And the other thing. The patriarchy. Again I am going to add a definition to be super clear what I am taking about. “In sociology, patriarchy is a social system in which males hold primary power and predominate in roles of political leadership, moral authority, social privilege and control of property.” It is a social system. I think about it like The Matrix, another one of my favorite films. We all live in a world that has been constructed around rules, laws, belief systems, and norms. Some of them make sense, and some of them don’t. Just because something exists does not make it right. This was the year when the patriarchal matrix we live in began to show some big cracks.
Think about how this was brought to life in Wonder Woman. It is when Diana stepped into her power that the world of men broke through. Until that moment the Amazons were quite literally living in a bubble. We get the foreshadowing comment right before by Hippolyta, played by Connie Nielsen, when she says “What have I done?” after she witnesses her daughter’s burst of power. They were safe on the island, isolated from the war that was ravaging the earth, until one of them stepped closer to her full potential. At my dream dinner with Ms. Jenkins and the writers of the screenplay, I would go deeper into the meaning behind this scene as well. Clearly there is a message in there about not only having a female superhero step in to save the world, but how women coming into their power, motivated by different beliefs, would be met with backlash. In the film Ares, the God of War, has corrupted men’s hearts, and it was the power of love that would ultimately set them free. But I am getting ahead of myself.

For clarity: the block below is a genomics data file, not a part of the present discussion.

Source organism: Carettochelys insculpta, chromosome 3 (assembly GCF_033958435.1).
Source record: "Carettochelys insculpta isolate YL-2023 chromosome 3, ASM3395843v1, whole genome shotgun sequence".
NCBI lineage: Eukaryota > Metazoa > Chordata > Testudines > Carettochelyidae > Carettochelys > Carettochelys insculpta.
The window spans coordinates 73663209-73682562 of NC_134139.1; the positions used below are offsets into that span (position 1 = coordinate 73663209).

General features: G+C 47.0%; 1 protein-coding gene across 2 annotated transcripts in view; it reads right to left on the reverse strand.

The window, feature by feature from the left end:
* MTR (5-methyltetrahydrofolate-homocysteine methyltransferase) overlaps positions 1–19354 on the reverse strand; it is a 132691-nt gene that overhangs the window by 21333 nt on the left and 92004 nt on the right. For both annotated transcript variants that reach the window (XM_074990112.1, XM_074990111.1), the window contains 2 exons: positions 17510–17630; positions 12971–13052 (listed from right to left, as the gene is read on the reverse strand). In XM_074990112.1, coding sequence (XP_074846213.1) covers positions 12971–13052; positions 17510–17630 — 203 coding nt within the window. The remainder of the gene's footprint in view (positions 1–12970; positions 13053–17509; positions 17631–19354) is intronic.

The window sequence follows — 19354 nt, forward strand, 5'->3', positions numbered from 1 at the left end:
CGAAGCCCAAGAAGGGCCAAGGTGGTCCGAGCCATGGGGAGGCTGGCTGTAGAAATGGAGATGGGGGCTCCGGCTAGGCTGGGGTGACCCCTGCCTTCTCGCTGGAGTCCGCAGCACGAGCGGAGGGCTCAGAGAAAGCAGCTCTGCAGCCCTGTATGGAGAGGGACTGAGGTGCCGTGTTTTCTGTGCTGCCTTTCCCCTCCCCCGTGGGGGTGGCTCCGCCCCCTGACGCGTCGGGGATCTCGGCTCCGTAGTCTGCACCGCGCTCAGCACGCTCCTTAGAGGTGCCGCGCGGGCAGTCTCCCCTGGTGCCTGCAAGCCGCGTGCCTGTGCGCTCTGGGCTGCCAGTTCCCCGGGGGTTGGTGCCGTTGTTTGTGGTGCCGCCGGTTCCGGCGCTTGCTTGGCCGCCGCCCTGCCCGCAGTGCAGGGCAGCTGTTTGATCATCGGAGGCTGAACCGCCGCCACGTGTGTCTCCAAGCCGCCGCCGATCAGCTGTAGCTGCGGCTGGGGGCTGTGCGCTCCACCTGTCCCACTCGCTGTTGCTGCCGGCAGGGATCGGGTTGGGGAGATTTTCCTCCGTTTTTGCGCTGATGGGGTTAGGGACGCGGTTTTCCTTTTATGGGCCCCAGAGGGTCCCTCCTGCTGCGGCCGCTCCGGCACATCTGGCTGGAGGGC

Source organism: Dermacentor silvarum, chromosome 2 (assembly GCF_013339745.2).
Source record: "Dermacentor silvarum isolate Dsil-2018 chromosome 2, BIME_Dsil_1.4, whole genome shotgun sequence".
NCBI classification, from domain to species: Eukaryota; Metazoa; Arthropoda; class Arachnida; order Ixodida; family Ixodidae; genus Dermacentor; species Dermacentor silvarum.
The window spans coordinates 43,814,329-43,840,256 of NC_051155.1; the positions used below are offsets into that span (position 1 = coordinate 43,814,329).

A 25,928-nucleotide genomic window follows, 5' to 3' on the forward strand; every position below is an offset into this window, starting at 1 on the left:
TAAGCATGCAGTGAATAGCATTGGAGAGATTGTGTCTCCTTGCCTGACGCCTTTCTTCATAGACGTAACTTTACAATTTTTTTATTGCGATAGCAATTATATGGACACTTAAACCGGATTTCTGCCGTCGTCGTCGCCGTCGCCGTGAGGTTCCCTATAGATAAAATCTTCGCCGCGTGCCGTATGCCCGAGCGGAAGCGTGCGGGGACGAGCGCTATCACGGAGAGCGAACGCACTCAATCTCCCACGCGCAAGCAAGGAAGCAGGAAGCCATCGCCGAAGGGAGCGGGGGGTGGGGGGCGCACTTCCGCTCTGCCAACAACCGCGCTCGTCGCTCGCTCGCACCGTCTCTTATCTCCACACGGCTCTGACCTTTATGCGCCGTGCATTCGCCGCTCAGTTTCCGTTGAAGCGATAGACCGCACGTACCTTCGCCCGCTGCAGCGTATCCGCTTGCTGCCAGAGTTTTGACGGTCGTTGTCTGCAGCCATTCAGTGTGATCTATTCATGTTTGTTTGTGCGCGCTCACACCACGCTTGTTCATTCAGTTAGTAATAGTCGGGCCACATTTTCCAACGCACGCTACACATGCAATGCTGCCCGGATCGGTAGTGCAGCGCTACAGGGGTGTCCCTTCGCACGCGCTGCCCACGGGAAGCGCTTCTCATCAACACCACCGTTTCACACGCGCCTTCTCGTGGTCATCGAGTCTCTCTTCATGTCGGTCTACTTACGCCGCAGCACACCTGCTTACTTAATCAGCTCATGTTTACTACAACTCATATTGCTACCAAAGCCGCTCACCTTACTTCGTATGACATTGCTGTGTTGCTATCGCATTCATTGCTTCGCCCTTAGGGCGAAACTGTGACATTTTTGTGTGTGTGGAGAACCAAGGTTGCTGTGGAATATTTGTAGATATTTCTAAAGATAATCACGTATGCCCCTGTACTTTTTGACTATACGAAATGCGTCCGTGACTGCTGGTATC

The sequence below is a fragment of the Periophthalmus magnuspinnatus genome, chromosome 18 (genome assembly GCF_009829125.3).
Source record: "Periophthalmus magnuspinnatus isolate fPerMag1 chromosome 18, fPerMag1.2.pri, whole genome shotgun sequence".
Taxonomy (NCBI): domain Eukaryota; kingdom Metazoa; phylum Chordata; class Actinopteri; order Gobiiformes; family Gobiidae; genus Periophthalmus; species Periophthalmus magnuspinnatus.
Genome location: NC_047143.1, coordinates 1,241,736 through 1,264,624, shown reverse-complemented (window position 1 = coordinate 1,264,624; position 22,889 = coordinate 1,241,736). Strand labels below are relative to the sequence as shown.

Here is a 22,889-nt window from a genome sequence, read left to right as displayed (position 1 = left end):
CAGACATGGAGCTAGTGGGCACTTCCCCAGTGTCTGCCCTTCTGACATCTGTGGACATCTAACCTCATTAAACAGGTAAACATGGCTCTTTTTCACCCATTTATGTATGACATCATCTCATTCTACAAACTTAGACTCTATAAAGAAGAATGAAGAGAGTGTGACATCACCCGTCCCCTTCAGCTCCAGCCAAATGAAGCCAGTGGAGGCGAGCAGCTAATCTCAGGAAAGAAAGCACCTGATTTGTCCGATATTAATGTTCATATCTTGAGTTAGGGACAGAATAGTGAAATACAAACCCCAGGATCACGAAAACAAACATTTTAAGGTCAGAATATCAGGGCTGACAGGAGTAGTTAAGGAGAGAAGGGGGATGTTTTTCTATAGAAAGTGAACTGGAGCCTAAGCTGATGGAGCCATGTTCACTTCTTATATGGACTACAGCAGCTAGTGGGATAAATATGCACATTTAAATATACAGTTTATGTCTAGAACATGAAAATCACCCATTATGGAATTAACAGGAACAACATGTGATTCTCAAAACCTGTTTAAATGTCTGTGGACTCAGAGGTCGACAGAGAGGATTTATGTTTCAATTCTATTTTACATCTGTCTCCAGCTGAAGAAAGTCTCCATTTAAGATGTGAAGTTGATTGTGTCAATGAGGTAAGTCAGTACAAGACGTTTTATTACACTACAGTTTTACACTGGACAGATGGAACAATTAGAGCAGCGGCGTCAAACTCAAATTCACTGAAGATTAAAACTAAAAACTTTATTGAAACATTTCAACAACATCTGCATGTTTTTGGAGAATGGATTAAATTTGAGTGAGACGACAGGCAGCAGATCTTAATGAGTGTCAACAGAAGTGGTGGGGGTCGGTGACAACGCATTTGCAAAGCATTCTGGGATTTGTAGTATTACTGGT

The last part of that quote. About expecting battles to be fair. This comes up a lot in my family as one of my daughter’s core thinking talents is fairness (if you want to understand what I mean my thinking talents, get this amazing book). It drives her absolutely bananas when hard work and doing the ‘right thing’ is not rewarded. One of the key things we have had to message to her over the years is to always work hard and do the right thing anyway. Will it be rewarded or acknowledged every time? No. But it is more likely to be, and regardless of recognition, at the end of the day, at the end of every day, you have to look at yourself in the mirror and be proud of the person you were that day. Expecting fairness is not the same thing as hoping for it, working for it, and creating the conditions for it. If you walk through the world expecting fairness, you are setting yourself up for disappointment. And yet we have to do everything we can in this world to create fairness. For me, that is what #MeToo is all about. That is the goal. No one should have to endure harassment and discrimination in the workplace, or anywhere. We should all be shocked, disgusted, and called to end what has become normalized in our culture.